Those who have figured out how to provide cheap goods and services by avoiding to pass on the full cost of externalities. Refer to “Supercapitalism.”

    Whole sectors such as Big Ag, airlines and homebuilders who do not pay the cost of their external impacts.

    Transport enterprises – airlines, truckers, auto makers and their suppliers – who rely on huge subsides to “out-compete” more energy efficient modes of mobility.

    Sectors of the economy which pay lobbyist and make political contributions instead of paying for the externalities of their activity. Refer to food, drug, tobacco, Big Ag, autos … the list is very long…

    Using cheap labor and undervalued resources to create cheap goods and then distribute them via global supply chains that rely on subsidized transport and underpriced energy. Refer to “Supercapitalism.”

    Those who figured out how to roll up monopolies and corner markets in the 19th century and to those who have carried this to extremes when the Reagan, Bush 1, Clinton and Bush 2 administrations stopped enforcing antitrust laws. Professor Risse mentioned a new book to me titled “Cornered” that spells out this problem in terms that Vance Packard and James Howard Kunstler would endorse.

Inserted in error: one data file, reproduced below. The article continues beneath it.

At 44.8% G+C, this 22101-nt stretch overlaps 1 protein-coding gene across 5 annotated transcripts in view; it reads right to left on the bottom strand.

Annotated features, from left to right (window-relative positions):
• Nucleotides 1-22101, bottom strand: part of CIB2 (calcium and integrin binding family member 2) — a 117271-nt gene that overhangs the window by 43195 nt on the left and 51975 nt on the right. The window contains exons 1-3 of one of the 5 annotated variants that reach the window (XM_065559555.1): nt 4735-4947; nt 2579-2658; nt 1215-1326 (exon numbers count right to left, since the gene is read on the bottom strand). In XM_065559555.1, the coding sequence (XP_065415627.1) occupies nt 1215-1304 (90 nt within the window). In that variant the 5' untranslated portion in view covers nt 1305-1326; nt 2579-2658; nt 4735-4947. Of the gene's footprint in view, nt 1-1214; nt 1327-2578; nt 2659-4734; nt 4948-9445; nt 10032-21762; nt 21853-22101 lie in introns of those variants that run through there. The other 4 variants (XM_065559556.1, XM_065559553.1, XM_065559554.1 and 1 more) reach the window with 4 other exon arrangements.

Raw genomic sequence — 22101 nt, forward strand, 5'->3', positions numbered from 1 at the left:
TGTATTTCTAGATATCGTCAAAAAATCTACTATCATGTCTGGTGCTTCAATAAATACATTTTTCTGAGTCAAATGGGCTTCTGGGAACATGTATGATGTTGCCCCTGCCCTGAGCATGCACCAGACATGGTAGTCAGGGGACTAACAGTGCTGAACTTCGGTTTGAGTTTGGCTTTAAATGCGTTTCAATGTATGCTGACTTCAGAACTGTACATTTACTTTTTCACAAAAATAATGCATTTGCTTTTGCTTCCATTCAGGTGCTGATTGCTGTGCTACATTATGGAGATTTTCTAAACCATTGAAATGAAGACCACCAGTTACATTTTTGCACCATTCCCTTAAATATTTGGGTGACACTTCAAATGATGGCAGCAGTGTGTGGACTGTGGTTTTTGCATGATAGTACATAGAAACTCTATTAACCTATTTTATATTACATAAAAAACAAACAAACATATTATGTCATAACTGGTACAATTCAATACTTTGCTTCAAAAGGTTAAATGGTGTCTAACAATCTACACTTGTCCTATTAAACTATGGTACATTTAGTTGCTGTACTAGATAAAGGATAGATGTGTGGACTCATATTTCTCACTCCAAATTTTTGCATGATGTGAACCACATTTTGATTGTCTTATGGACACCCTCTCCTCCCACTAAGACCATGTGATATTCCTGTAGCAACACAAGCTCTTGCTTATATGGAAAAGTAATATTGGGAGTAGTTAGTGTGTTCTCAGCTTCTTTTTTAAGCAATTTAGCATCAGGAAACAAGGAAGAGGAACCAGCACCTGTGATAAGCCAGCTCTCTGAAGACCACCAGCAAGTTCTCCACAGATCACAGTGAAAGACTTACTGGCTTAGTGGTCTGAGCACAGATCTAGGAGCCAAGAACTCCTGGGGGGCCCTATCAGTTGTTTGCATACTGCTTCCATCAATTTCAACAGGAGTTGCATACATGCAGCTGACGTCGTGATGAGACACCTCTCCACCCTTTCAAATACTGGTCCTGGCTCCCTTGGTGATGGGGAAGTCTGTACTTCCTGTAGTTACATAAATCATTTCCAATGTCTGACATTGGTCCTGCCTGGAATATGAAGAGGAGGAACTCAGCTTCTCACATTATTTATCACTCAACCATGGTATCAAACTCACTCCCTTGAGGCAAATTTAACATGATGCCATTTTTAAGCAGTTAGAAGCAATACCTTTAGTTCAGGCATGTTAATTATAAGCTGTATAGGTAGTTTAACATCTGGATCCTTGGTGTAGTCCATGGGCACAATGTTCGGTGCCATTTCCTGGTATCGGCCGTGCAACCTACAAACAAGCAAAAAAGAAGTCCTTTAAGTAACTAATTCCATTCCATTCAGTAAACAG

Those who find a way to collect commissions, fees and bonus that are 500 times the amount made by those who actually create economic activity.

    Do you need more details to 'understand'?


  14. Anonymous Avatar

    Just because someone or some organization makes a lot of money does not meant they are ‘successful’ in any sense of the word related to achieving a sustainable trajectory for human activity. Small Mart vs Wal-Mart. Menu Foods vs the village butcher.